The proposed amalgamation of seven of Rwanda’s premier development agencies to achieve efficiency is a very smart move. Parliament yesterday received the bill which, when enacted into law, will see the merging of Rwanda Office of Tourism and National Parks (ORTPN), Rwanda Investment and Exports Promotion Agency (RIEPA) and Rwanda Information Technology. The other four are Human Institutional Capacity Development Agency (HIDA), Centre for Support to Small and Medium Enterprises CAPMER), Rwanda Commercial Registration Services Agency (RCRSA) and the Privatisation Secretariat.
Bringing together the above agencies to form what will be called Rwanda Development Board (RDB) is an idea that was mooted by national development policy gurus, economic strategists and experts on investment policy.
Then having taken off time to study the development models of Singapore and Ireland, the world’s top two economies with the most efficient and pragmatic investment enablers, it was time to act.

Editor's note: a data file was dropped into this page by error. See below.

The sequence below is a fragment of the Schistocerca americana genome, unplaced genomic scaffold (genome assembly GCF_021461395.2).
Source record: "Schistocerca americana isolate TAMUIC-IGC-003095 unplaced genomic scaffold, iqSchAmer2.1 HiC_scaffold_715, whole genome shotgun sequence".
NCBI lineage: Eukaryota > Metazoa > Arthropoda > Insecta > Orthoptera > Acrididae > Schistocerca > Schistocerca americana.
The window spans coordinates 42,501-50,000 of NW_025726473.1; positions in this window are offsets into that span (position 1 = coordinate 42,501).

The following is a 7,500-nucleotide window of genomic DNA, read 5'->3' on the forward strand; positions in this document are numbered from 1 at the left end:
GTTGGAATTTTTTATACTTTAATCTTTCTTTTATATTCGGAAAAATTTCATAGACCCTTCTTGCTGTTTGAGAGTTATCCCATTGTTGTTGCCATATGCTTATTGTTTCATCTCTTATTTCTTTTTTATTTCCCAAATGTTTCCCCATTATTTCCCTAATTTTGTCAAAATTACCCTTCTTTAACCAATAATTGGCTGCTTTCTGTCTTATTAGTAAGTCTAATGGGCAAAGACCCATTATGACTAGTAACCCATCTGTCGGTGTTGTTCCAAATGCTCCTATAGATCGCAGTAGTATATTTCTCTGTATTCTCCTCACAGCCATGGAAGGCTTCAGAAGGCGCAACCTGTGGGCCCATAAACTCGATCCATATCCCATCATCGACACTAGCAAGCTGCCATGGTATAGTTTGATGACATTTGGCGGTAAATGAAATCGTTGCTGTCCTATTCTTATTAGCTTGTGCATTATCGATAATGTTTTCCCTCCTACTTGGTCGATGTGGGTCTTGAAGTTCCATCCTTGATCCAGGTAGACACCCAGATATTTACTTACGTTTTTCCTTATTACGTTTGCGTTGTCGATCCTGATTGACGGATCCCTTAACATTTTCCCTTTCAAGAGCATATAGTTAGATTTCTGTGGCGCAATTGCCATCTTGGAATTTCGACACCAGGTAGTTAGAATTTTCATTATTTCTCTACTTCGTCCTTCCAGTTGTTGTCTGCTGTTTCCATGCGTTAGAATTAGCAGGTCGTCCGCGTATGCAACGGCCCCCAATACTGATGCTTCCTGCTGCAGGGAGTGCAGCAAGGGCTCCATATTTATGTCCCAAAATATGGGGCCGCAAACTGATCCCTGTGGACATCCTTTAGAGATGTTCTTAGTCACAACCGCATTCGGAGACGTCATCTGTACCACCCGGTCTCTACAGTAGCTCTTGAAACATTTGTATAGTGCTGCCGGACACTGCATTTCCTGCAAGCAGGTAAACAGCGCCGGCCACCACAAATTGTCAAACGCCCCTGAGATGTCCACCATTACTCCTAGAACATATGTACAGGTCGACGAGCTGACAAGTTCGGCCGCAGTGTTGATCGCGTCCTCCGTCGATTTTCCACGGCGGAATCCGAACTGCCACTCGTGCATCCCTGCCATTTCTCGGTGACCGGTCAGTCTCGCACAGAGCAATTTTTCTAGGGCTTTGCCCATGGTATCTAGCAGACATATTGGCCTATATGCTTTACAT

For a dynamic establishment such as Kigali, it was always a matter of time before, for example, the duplication of effort apparently spent by ORTPN on one hand and RIEPA on the other in mobilising investment was done away with.
Take the hospitality industry case of tourism and hotels which you would think are exclusively under ORTPN. Now, can anyone imagine a foreign investment promotion campaign, which would automatically be conducted by RIEPA, not tackling the issues of tourism and hotels?
Then there is the RCRSA taking care of the small and medium businesses: what happens to the businesses that fall below the small or those that rank above medium?
There is no agency with a clear-cut mandate to look after them, and the pin-point attention these two categories miss can lead to avoidable poor performances.
Every good thing almost always comes with unwanted effects, and it is not yet very clear what, for instance, will be RDB’s impact on staffing. One sure thing though is that job losses will occur.
However, even this diminishes when weighed against the resources that will end up being freed for employing in other sectors. Most significantly, since the ultimate aim is to have a private sector-driven economy, it is only right that government agencies are kept to their minimum.